Here is a link to my book Climate Change, Climate Science and Economics (Springer 2013), where you can get a downloadable copy (free if your library subscribes).
And here is a Guide to Understanding Global Temperatures (22pp.)
The truth about bee colony collapse, scientific advocacy, and the ban on neonicotinoids. Neonics were replaced with less effective, more dangerous pesticides and the issue likely contributed to a pro-Brexit vote.
Interesting article entitled ‘The Real War on Science‘. It is a defense of conservatism.
Interesting video: Believing in Six Impossible Things before Breakfast, & Climate Models
A Sociologist’s View of Climate Catastrophism: “Belief in climate catastrophism is a social phenomenon, and requires an explanation in terms of the social sciences. … But while a psychological analysis may explain why certain people choose to be environmentalists, it can never explain how environmentalism – and in particular its most acute form, climate catastrophism – came to conquer the world; how, in other words, belief in climate catastrophism managed to attain a critical mass that permitted it to impose itself as a consensus belief, or ideology. Only a sociological explanation can do that. And a sociological explanation must account for a unique event – the rise of climate catastrophism – in terms of unique, or at least rarely repeated, social phenomena.” Read more
People keep sending me information concerning various aspects about climate change, much of it against the current sentiment that Anthropogenic Global Warming (AGW) is an immediate threat to our survival as a species. In this regard, Ross McKitrick is a climate economist well worth reading; Roy Spencer is a climate scientist who compiles the satellite temperature data; Steve McIntyre is a thorn in the side of the climate community, especially Michael Mann and his hockey stick; and the well-respected climate scientist Judith Curry of Georgia Tech provides ongoing comments on the AGW.
PARIS folly: The impossibility of meeting CO2 targets without destroying economies (see energy).
I recently reviewed a book for possible publication by UBC Press entitled Hubris: The Troubled Science, Economics and Politics of Climate Change by Michael Hart. Despite my recommendation, UBC Press declined to publish it (probably because it is an anti-establishment book), so Michael published it on his own. It is well worth reading (e.g., here), and can be found at Amazon. It is an excellent complement to my book, Climate Change, Climate Science and Economics (see top of this page). An excellent review of Hart’s book is by Michael Kelly, Emeritus Prince Philip Professor of Technology, University of Cambridge.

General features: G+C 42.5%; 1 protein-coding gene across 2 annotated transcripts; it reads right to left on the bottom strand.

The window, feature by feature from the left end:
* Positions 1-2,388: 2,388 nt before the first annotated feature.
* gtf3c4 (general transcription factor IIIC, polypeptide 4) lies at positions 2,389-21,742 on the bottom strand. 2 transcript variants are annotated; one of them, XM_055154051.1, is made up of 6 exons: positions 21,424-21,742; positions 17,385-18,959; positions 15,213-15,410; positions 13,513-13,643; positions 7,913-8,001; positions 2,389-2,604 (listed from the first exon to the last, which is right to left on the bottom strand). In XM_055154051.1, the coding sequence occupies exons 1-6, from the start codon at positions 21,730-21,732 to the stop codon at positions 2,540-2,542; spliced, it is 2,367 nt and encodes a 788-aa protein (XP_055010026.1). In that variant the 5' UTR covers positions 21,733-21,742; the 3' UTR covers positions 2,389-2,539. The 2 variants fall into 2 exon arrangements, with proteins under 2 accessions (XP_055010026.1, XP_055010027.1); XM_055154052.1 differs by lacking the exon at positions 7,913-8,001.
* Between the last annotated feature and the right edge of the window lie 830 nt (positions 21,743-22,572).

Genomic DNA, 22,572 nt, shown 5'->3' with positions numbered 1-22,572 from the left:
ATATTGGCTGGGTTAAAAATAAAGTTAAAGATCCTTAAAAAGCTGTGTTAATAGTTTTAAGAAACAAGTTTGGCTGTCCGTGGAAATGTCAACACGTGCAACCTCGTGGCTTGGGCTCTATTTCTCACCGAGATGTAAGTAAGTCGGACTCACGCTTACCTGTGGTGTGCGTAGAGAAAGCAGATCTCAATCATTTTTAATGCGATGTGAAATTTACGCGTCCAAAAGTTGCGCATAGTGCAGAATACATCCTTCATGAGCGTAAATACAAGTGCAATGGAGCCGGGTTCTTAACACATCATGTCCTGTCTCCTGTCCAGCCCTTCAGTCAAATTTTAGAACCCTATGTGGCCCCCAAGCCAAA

Nordhaus’ response to the Pope (here)
Nature has a section with plenty of articles regarding the need for reproducibility of results (here) and whether science has become increasingly politicized to its detriment (here). The statistician William M. Briggs often comments on errors people make in predicting temperatures (see here). As a result, I am not only skeptical that humans are the primary agent driving global warming, but I put little faith in much of what I read in the so-called peer-reviewed literature.
There is increasing fear that university education is becoming too focused on environmental religion (here) and are losing their focus on science, scientism and liberal arts training.
The Global Warming Challenge (here)
Climate Change Predictions — Crying wolf!
An interesting website that exposes corruption in organizations that attack climate skeptics (here). For example, witness corruption associated with the Institute of Global Environment & Society which advocates prosecuting climate skeptics under U.S. racketeering legislation (here). A defense of skepticism and nonsense of RICO (here).
Sea level rise is attributed to global warming with a recent (May 2016) paper in Environmental Science given media attention because it shows that several small islands in the Solomon chain had disappeared. However, the authors indicate the media misinterpreted their paper because they did not even consider climate change, but rather natural factors for the demise of the islands. See discussion here.
Ross McKitrick has also made available an environmental website with historical climate and environmental data. And continued reliance on coal by India (here) and China (here) will offset any attempt by the U.S. and other countries to curtail global coal consumption.